On this day: a Rail Disaster in London

 

The scene looking south over the aftermath of the Harrow and Wealdstone train crash on 8 October 1952. The United Kingdom's worst peacetime rail disaster.

The United Kingdom’s worst peacetime rail disaster occurred at London’s Harrow and Wealdstone station on the 8th of October, 1952.

The scene looking south over the aftermath of the Harrow and Wealdstone train crash on 8 October 1952.Rescue workers around wrecked coaches after the Harrow and Wealdstone train crash on

112 people were killed when the City of Glasgow – an express train from Perth, Scotland – crashed into the back of a local passenger train at rush hour. The wreckage covered other rail lines, resulting in a third train – another express – to crash.

The scene looking south over the aftermath of the Harrow and Wealdstone train crash on 8 October 1952. The badly damaged locomotive of the Perth express train No. 46242 Coronation Class

The wrecked City of Glasgow.

In addition to over a hundred deaths, 340 other people were injured, with 88 transported to hospital for treatment.

The overturned second Liverpool locomotive No. 46202 and wrecked coaches after the Harrow and Wealdstone train crash on 8 October 1952.

An investigation found that the driver of the Perth train missed three signals before crashing, but as those involved were killed, the reason for this was never discovered.

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On this day: a Crime in North East England

James_Waters_alias_Joseph_Turnbull,_arrested_for_housebreaking_25 September 1906At North Shields Police Court today, James Turnbull, alias Waters, a young man, was charged with breaking

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On the 25th of September, 1906 in North East England a young man named James Waters was arrested for housebreaking.

The story that appeared in the Shields Daily News is below. It should be noted that the word “prosecutrix” – a word relating to female victims who prosecute – is no longer recognised by spell-checks.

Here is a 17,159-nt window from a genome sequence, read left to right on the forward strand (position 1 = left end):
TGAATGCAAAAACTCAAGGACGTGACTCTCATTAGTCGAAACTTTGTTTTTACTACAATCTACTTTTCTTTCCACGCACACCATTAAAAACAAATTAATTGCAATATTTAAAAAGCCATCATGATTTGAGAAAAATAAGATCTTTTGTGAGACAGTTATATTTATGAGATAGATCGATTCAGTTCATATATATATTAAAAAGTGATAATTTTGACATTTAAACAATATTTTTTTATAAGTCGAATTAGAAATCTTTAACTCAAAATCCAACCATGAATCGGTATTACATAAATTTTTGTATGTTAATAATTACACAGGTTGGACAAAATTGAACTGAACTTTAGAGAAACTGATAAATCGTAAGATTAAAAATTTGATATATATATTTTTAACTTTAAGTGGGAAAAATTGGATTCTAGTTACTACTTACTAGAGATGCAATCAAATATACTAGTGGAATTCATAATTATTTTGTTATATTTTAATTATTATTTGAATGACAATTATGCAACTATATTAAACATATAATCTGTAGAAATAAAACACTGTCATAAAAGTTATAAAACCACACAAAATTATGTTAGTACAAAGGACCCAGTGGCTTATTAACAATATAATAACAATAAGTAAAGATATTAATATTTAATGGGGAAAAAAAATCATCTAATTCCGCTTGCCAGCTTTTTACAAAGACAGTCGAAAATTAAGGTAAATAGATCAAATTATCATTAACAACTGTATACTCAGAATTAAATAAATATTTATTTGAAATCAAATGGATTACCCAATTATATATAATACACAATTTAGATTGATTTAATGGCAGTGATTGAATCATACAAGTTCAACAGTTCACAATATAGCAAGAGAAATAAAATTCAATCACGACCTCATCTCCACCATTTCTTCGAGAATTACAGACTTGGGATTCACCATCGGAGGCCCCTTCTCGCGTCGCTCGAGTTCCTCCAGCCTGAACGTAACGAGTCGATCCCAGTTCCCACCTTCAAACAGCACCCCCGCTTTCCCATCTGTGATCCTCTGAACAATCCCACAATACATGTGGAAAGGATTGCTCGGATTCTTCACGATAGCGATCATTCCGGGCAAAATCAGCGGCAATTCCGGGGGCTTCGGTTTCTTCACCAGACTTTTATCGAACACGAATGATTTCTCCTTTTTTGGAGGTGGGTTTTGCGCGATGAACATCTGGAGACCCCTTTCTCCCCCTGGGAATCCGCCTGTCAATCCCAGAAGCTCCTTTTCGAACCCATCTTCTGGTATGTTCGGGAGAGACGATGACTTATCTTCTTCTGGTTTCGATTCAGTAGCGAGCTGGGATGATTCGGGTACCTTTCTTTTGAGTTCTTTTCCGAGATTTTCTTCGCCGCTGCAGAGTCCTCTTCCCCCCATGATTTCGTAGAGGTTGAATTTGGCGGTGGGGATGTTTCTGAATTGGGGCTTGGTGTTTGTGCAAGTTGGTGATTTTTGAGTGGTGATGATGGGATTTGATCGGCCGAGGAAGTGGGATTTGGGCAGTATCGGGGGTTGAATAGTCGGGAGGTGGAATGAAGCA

HOUSEBREAKING AT NORTH SHIELDS. ACCUSED COMMITTED FOR TRIAL.
At North Shields Police Court today, James Turnbull, alias Waters, a young man, was charged with breaking and entering the dwelling-house, no. 2 Camp Terrace, and stealing a silver serviette ring, a lady’s silver watch, a silver spoon, a ring, bracelet, and locket, the property of Eliz. Jackson.
Richard Appleby-Jackson, an articled clerk and estate agent residing at no. 2 Camp Terrace, said that on the 29th Aug. last he and the other members of the family left home and returned on the 12th Sept, finding that it had been broken into, and that a number of articles valued at £4 8s had been stolen. On the 20th inst., from what he was told, he went to the police station and there identified a serviette ring, a watch, a spoon, and other articles as the property of his mother.
Anna Ramsey, residing in Howard Street, said that while the prosecutrix was from home she kept the keys of the house. On the 4th Sept she went there for the purpose of watering the plants and found everything in order. She locked the house up before she left, everything then being secure. She returned three days later and found the house in a state of disorder.